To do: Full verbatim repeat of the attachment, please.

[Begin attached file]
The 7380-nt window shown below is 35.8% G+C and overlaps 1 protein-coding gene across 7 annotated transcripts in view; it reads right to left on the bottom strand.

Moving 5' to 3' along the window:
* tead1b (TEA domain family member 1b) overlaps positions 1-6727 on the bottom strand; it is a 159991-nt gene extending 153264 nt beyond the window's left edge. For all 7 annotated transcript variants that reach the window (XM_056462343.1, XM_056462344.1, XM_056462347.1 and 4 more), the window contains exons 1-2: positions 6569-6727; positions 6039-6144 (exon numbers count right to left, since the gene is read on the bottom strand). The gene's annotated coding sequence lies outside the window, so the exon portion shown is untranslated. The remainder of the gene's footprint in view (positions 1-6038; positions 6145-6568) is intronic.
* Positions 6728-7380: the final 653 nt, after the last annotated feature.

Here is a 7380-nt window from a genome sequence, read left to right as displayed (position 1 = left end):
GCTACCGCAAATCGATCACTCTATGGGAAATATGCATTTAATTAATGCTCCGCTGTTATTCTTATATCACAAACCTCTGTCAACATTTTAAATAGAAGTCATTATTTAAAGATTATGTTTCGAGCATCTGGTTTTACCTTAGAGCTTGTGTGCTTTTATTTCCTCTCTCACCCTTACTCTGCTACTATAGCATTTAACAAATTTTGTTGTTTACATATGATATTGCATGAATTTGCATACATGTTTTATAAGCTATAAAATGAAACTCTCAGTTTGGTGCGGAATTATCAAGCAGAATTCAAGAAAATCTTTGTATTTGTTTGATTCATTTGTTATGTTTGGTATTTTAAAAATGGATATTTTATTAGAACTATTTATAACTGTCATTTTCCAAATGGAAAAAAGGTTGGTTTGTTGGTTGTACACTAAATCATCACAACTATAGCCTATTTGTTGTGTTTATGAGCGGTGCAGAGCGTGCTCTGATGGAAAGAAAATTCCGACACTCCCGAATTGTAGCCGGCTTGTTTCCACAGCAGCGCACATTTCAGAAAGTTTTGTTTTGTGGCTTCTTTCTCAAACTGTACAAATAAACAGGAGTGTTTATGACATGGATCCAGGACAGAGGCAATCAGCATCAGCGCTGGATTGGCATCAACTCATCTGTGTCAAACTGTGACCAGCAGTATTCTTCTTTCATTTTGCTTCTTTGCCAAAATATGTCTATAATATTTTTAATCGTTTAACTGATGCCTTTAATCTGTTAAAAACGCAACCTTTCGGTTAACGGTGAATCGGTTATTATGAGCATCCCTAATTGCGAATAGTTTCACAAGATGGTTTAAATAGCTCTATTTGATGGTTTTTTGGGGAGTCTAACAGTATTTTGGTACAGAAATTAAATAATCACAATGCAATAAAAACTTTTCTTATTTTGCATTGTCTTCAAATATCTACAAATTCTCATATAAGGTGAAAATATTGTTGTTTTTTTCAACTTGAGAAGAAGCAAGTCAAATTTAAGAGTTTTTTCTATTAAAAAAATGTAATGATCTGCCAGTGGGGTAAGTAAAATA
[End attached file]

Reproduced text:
The 7380-nt window shown below is 35.8% G+C and overlaps 1 protein-coding gene across 7 annotated transcripts in view; it reads right to left on the bottom strand.

Moving 5' to 3' along the window:
* tead1b (TEA domain family member 1b) overlaps positions 1-6727 on the bottom strand; it is a 159991-nt gene extending 153264 nt beyond the window's left edge. For all 7 annotated transcript variants that reach the window (XM_056462343.1, XM_056462344.1, XM_056462347.1 and 4 more), the window contains exons 1-2: positions 6569-6727; positions 6039-6144 (exon numbers count right to left, since the gene is read on the bottom strand). The gene's annotated coding sequence lies outside the window, so the exon portion shown is untranslated. The remainder of the gene's footprint in view (positions 1-6038; positions 6145-6568) is intronic.
* Positions 6728-7380: the final 653 nt, after the last annotated feature.

Here is a 7380-nt window from a genome sequence, read left to right as displayed (position 1 = left end):
GCTACCGCAAATCGATCACTCTATGGGAAATATGCATTTAATTAATGCTCCGCTGTTATTCTTATATCACAAACCTCTGTCAACATTTTAAATAGAAGTCATTATTTAAAGATTATGTTTCGAGCATCTGGTTTTACCTTAGAGCTTGTGTGCTTTTATTTCCTCTCTCACCCTTACTCTGCTACTATAGCATTTAACAAATTTTGTTGTTTACATATGATATTGCATGAATTTGCATACATGTTTTATAAGCTATAAAATGAAACTCTCAGTTTGGTGCGGAATTATCAAGCAGAATTCAAGAAAATCTTTGTATTTGTTTGATTCATTTGTTATGTTTGGTATTTTAAAAATGGATATTTTATTAGAACTATTTATAACTGTCATTTTCCAAATGGAAAAAAGGTTGGTTTGTTGGTTGTACACTAAATCATCACAACTATAGCCTATTTGTTGTGTTTATGAGCGGTGCAGAGCGTGCTCTGATGGAAAGAAAATTCCGACACTCCCGAATTGTAGCCGGCTTGTTTCCACAGCAGCGCACATTTCAGAAAGTTTTGTTTTGTGGCTTCTTTCTCAAACTGTACAAATAAACAGGAGTGTTTATGACATGGATCCAGGACAGAGGCAATCAGCATCAGCGCTGGATTGGCATCAACTCATCTGTGTCAAACTGTGACCAGCAGTATTCTTCTTTCATTTTGCTTCTTTGCCAAAATATGTCTATAATATTTTTAATCGTTTAACTGATGCCTTTAATCTGTTAAAAACGCAACCTTTCGGTTAACGGTGAATCGGTTATTATGAGCATCCCTAATTGCGAATAGTTTCACAAGATGGTTTAAATAGCTCTATTTGATGGTTTTTTGGGGAGTCTAACAGTATTTTGGTACAGAAATTAAATAATCACAATGCAATAAAAACTTTTCTTATTTTGCATTGTCTTCAAATATCTACAAATTCTCATATAAGGTGAAAATATTGTTGTTTTTTTCAACTTGAGAAGAAGCAAGTCAAATTTAAGAGTTTTTTCTATTAAAAAAATGTAATGATCTGCCAGTGGGGTAAGTAAAATA